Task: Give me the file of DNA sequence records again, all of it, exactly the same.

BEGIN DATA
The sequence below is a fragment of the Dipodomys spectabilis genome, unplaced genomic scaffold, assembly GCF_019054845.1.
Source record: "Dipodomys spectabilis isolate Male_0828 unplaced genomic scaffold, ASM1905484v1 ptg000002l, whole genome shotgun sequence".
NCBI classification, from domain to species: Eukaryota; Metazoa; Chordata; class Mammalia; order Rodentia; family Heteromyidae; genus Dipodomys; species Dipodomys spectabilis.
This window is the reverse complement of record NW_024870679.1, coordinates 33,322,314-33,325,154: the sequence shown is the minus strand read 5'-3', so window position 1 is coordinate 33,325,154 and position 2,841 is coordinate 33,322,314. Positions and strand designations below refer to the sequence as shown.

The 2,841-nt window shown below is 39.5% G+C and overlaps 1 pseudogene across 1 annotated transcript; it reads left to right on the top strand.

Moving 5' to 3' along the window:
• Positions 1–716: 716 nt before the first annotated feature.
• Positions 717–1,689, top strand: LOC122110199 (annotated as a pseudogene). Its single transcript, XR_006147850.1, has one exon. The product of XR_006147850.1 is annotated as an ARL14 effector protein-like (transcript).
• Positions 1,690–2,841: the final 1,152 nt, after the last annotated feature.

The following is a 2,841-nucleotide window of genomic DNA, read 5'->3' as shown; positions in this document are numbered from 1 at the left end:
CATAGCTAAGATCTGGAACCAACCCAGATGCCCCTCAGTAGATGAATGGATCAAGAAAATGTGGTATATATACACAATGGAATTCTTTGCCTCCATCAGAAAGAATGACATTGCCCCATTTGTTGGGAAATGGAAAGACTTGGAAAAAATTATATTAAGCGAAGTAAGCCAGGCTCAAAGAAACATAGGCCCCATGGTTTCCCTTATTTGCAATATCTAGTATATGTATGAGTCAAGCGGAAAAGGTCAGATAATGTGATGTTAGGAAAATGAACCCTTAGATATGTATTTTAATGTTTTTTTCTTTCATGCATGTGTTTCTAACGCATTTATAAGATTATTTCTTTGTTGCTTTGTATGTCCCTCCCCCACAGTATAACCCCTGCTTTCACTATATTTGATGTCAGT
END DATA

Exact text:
The sequence below is a fragment of the Dipodomys spectabilis genome, unplaced genomic scaffold, assembly GCF_019054845.1.
Source record: "Dipodomys spectabilis isolate Male_0828 unplaced genomic scaffold, ASM1905484v1 ptg000002l, whole genome shotgun sequence".
NCBI classification, from domain to species: Eukaryota; Metazoa; Chordata; class Mammalia; order Rodentia; family Heteromyidae; genus Dipodomys; species Dipodomys spectabilis.
This window is the reverse complement of record NW_024870679.1, coordinates 33,322,314-33,325,154: the sequence shown is the minus strand read 5'-3', so window position 1 is coordinate 33,325,154 and position 2,841 is coordinate 33,322,314. Positions and strand designations below refer to the sequence as shown.

The 2,841-nt window shown below is 39.5% G+C and overlaps 1 pseudogene across 1 annotated transcript; it reads left to right on the top strand.

Moving 5' to 3' along the window:
• Positions 1–716: 716 nt before the first annotated feature.
• Positions 717–1,689, top strand: LOC122110199 (annotated as a pseudogene). Its single transcript, XR_006147850.1, has one exon. The product of XR_006147850.1 is annotated as an ARL14 effector protein-like (transcript).
• Positions 1,690–2,841: the final 1,152 nt, after the last annotated feature.

The following is a 2,841-nucleotide window of genomic DNA, read 5'->3' as shown; positions in this document are numbered from 1 at the left end:
CATAGCTAAGATCTGGAACCAACCCAGATGCCCCTCAGTAGATGAATGGATCAAGAAAATGTGGTATATATACACAATGGAATTCTTTGCCTCCATCAGAAAGAATGACATTGCCCCATTTGTTGGGAAATGGAAAGACTTGGAAAAAATTATATTAAGCGAAGTAAGCCAGGCTCAAAGAAACATAGGCCCCATGGTTTCCCTTATTTGCAATATCTAGTATATGTATGAGTCAAGCGGAAAAGGTCAGATAATGTGATGTTAGGAAAATGAACCCTTAGATATGTATTTTAATGTTTTTTTCTTTCATGCATGTGTTTCTAACGCATTTATAAGATTATTTCTTTGTTGCTTTGTATGTCCCTCCCCCACAGTATAACCCCTGCTTTCACTATATTTGATGTCAGT